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Protests in Portland, Oregon, turned deadly over the weekend when a man was shot on the street following a clash between supporters of President Donald Trump and people demonstrating against racial disparities in policing.  On Saturday, a group of Trump supporters drove vehicles in a caravan around Portland while flying flags and otherwise expressing their support for the president in the upcoming election.  Though the caravan route was meant to bypass downtown Portland, where protests have been ongoing since the killing of George Floyd in late May, some participants departed from the route and drove downtown where conflict broke out.  Late in the evening, a member of the caravan, Aaron “Jay” Danielson was fatally shot in the chest by a gunman who has not yet been identified.  Keep reading for more on this story and other news.

Portland.  Videos from the incident in Portland show angry confrontations between protesters and Trump supporters, with some Trump supporters shooting paintball guns and spraying pepper spray into crowds of protesters and protesters throwing objects back at them.  Later in the evening, after most of the caravan had left downtown, a Portland man who has been livestreaming protests in the city, Justin Dunlap, witnessed the shooting and filmed it on his cellphone.

In an interview with The Oregonian, Dunlap said that he saw Danielson surrounded by a cloud of mace with something in his hand and then immediately heard two gunshots and saw Danielson collapse on the street.  Danielson’s friend Chandler Pappas was with him when the shooting occurred and gave his account of the incident in an interview that has been posted to YouTube.  Pappas said that he and Danielson were targeted with violence because of their affiliation with a group called Patriot Prayer and described the shooting as an execution.  Photographs of Pappas and Danielson taken earlier in the day appear to show them with a paintball gun and mace.

Though he has not been charged with a crime or positively identified as the shooter, The Oregonian reports that Michael Forest Reinoehl, who has attended many protests in the city and has identified himself as anti-fascist, is under investigation as the possible perpetrator.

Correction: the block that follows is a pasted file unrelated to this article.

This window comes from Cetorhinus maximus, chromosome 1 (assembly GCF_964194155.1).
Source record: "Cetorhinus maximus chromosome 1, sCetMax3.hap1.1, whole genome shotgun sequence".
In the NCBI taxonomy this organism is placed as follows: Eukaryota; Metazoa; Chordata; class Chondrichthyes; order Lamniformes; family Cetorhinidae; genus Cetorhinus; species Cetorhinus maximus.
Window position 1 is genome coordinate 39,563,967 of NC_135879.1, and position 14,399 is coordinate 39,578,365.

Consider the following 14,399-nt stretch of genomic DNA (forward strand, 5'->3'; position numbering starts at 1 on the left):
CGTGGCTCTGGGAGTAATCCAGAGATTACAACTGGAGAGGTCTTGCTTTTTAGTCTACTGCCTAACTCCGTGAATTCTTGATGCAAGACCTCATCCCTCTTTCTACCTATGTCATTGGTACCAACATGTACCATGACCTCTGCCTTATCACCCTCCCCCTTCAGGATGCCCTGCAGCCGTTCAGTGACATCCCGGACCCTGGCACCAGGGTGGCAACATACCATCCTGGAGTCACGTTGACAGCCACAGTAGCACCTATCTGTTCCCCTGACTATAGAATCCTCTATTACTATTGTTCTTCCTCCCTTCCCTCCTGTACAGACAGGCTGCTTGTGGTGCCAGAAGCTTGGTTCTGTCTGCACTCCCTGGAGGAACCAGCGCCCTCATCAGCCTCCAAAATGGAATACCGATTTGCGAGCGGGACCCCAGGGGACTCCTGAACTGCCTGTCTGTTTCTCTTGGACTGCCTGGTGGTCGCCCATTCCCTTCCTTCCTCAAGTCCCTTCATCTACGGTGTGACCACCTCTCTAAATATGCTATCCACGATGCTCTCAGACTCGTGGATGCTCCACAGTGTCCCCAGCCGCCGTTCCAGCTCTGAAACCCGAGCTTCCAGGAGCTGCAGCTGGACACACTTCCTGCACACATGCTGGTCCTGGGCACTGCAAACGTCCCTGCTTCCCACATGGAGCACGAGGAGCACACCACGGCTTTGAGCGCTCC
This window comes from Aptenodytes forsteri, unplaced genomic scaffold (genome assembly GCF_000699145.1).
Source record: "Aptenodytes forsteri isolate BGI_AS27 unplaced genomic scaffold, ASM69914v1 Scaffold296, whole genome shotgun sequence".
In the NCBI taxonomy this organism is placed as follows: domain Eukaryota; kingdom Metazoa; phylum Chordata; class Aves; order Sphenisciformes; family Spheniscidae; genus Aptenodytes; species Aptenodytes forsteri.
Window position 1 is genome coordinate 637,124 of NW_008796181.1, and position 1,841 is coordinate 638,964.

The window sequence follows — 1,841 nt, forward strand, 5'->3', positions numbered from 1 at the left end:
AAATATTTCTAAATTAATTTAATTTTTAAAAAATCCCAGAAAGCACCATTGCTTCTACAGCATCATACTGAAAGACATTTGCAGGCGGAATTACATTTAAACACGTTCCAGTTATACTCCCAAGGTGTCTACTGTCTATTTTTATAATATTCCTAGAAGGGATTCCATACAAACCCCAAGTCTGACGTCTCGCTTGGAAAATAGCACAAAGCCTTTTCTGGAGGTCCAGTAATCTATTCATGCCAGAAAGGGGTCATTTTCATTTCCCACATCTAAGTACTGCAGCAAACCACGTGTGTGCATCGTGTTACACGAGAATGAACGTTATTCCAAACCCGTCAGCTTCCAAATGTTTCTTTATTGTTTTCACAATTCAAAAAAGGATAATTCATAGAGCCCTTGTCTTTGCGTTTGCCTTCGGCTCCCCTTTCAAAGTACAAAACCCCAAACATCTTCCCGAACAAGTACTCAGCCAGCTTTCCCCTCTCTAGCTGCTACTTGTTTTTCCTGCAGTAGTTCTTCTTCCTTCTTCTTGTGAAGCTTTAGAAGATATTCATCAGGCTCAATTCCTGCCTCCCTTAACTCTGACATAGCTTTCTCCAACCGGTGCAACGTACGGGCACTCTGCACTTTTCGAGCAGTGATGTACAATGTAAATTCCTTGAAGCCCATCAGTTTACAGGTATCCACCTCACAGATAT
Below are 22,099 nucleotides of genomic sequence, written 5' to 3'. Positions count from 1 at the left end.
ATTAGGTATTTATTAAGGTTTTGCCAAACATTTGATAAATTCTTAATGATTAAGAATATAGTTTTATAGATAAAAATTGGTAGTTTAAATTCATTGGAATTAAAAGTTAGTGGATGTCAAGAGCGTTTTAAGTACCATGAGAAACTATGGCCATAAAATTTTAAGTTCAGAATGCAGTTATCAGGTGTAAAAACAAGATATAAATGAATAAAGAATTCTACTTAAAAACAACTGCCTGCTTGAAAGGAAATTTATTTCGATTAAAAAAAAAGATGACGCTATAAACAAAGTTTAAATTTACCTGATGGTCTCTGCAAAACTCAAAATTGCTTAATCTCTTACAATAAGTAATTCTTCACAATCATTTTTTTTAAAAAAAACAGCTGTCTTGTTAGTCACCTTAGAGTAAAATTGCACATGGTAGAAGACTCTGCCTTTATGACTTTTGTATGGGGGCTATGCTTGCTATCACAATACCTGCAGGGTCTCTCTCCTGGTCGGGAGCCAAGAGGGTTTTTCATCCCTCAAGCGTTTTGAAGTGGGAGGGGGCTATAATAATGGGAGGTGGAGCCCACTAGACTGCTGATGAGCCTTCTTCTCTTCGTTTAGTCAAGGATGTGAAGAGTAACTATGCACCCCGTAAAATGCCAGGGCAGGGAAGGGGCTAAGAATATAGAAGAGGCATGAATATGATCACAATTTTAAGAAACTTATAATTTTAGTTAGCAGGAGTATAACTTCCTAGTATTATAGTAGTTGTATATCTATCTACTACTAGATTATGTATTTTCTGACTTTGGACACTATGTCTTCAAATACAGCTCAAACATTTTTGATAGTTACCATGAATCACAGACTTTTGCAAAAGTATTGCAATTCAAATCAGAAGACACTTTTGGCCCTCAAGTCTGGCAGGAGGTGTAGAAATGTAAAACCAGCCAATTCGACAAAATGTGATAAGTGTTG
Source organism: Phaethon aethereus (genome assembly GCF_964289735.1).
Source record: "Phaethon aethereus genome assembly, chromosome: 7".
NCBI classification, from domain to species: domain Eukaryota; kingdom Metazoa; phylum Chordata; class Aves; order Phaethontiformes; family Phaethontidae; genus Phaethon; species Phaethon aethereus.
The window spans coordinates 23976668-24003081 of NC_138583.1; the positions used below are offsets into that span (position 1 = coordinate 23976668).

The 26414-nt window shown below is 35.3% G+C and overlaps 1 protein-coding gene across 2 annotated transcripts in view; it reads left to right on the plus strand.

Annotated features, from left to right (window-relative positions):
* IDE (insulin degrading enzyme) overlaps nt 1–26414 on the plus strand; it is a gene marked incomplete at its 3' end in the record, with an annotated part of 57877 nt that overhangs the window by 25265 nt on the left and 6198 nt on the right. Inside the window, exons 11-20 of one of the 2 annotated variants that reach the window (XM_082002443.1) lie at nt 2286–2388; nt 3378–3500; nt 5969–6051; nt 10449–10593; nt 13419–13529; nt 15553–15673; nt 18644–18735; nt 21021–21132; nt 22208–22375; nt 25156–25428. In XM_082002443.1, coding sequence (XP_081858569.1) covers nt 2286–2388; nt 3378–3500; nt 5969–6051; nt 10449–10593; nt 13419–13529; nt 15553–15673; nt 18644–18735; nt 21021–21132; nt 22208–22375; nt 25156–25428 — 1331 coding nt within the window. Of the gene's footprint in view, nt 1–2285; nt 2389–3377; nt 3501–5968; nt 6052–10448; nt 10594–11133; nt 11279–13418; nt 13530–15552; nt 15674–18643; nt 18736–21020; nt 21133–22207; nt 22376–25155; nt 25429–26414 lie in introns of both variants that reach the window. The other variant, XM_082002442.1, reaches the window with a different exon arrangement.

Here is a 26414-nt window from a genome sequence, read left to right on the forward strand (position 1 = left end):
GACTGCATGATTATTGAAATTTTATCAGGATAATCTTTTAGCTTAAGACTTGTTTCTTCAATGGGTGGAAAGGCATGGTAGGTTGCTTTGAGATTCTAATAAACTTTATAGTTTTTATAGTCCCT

Patriot Prayer.  As this report from Reuters indicates, opinions about the ideology of Patriot Prayer are divided, though there is consensus that it is an outspoken conservative activist group.  The Reuter’s story says that the group’s leader, Joey Gibson, describes the group as being on “a non-violent mission to prevent the United States from becoming a ‘Godless, socialist’ country” and denies that the group supports white supremacy.  In a statement on Sunday, Oregon Governor Kate Brown associated the group with “self-proclaimed militia members” and “armed white supremacists.”

Open Carry.  WRAL reports that the Holy Springs Town Council recently had a preliminary vote to approve an ordinance that prohibits openly carrying a firearm on town property.  In an interview, Holly Springs Mayor Dick Sears said that residents have expressed strong opinions on both sides of the issue – he jokingly noted that the last issue to generate as much input from residents as the open carry prohibition was the decision about whether to permit backyard chicken coops in the town.

Jail Health Care.  An article in the News & Observer this week looks at the decision to renew the contract for the medical provider at the Forsyth County Detention Center following John Neville’s death at the facility late last year.  The article says that the company that provides the services, Wellpath, is one of the largest inmate healthcare providers in the country, and Sheriff Bobby Kimbrough told the N&O that the company has been responsive in making changes to its services that make it a good fit for Forsyth County.  Kimbrough told The Atlantic last year that when he ran for sheriff in 2018, he had planned to move to another medical services provider but found that there are few companies to choose from.  After expressing dissatisfaction to Wellpath leaders and having a county public-health nurse monitor the company’s compliance with the contract, Kimbrough said that the quality of services had improved.

The report notes that former Forsyth County District Attorney Tom Keith filed involuntary manslaughter charges against Correctional Medical Services, the company that previously provided services to the facility, following the death of Clarence Cousins in 1996 but later dismissed the criminal case as part of an agreement that the company pay $200,000 to improve the facility’s medical unit.  The article says that it is not entirely clear what the money was used for.

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